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On our CMS that went through many versions and hosting platforms, we just came across an accented image file that would not work from it's url. So I ssh'd onto the box and tried to rename it.

However, I could not figure out how to type in it's name correctly. For instance, I know that if a file is called my file.txt you would do something like mv my\ file.txt my_new_file.txt but how do you move a file called café.txt?

In the end, I used a wildcard and did mv caf*.txt cafe.txt but I'm still wondering why this accented image would not work in the first place, and what would have been the proper way to handle it on unix.

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2 Answers 2

up vote 4 down vote accepted

Using bash:

Just to see my files:

$ ls
café.txt

Check the hex bytes of the file name (note: mine may be different... mine are probably UTF-8 encoded):

$ echo * | hexdump -C
00000000  63 61 66 c3 a9 2e 74 78  74 0a                    |caf...txt.|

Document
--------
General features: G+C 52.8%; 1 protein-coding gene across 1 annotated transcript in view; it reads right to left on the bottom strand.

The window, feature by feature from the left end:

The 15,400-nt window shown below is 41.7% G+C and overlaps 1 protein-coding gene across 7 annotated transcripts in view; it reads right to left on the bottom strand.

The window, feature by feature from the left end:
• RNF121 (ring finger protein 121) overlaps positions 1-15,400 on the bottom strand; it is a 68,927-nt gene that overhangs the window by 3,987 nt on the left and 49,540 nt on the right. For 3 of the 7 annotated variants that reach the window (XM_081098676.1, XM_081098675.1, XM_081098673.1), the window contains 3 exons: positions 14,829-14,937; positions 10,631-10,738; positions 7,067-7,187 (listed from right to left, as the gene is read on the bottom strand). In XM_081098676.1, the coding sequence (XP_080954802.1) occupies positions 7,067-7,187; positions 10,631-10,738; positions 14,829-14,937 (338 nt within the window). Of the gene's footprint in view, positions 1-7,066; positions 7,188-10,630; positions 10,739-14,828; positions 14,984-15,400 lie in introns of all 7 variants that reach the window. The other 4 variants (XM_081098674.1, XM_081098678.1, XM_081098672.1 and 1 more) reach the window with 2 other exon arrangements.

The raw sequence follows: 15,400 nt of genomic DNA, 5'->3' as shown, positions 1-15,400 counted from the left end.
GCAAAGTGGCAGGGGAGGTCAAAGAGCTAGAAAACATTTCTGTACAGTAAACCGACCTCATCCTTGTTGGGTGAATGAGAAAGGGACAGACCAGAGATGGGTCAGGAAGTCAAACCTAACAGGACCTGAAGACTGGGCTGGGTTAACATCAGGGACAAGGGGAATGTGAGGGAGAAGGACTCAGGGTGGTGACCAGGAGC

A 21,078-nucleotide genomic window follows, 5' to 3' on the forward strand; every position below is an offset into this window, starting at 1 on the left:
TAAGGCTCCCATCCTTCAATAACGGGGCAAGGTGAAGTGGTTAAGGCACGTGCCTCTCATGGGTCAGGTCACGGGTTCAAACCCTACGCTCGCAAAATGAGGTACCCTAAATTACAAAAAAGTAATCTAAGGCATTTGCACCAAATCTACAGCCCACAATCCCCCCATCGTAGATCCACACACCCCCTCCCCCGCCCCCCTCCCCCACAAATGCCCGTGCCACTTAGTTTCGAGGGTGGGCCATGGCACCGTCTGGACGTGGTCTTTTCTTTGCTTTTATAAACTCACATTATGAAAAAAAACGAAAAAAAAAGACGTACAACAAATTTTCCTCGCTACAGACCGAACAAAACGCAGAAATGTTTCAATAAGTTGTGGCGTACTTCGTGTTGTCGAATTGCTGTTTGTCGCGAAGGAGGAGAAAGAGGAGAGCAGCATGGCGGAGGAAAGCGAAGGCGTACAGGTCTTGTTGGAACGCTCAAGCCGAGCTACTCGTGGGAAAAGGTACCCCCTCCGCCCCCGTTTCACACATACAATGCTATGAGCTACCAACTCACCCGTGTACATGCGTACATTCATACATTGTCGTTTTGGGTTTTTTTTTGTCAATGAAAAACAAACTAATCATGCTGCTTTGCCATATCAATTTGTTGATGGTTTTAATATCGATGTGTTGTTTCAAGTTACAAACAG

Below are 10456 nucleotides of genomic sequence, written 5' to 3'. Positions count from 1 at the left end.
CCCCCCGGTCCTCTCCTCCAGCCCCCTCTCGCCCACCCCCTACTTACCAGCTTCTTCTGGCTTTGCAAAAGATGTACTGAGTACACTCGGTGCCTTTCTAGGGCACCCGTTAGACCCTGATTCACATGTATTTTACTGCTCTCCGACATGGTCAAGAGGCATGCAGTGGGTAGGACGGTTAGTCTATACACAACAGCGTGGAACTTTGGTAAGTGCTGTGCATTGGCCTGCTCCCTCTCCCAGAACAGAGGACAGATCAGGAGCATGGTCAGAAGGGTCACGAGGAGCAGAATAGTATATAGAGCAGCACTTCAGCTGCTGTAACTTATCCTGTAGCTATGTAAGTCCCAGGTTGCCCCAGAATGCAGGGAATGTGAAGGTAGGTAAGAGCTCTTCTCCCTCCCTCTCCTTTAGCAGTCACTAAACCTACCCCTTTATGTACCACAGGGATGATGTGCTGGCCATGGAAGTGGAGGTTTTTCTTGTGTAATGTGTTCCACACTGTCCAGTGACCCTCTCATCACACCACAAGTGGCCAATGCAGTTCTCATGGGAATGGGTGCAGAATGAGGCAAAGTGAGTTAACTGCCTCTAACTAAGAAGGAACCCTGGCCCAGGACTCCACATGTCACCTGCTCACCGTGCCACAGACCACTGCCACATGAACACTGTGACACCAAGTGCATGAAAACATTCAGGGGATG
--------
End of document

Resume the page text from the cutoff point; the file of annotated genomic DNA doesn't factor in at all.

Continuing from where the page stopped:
0000000a

Then craft a file name using the hex codes for the parts that aren't found on your keyboard:

$ ls $'caf\xc3\xa9.txt'
café.txt

In bash, $' ... ' will expand escapes (much like "echo -e" does). And \x followed by a 2 digit hex code will replace it with that character.

And I don't see anything wrong with an:

ls caf*.txt

followed by a

mv caf*.txt cafe.txt

But if for some reason that would match multiple files, you can use the hex stuff:

ls $'caf\xc3\xa9.txt'
mv $'caf\xc3\xa9.txt' café.txt
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Unix filesystems store filenames as raw sequence of bytes. The kernel doesn't know or cares about what the names really are.

It is up to the applications accessing them to use the proper encoding to display non ASCII characters properly. The usual way is through the LC_ALL/LC_* or LANG environment variables. I would recommend to use an UTF-8 locale on all applications accessing the file system to avoid incompatibilities/inconsistencies.

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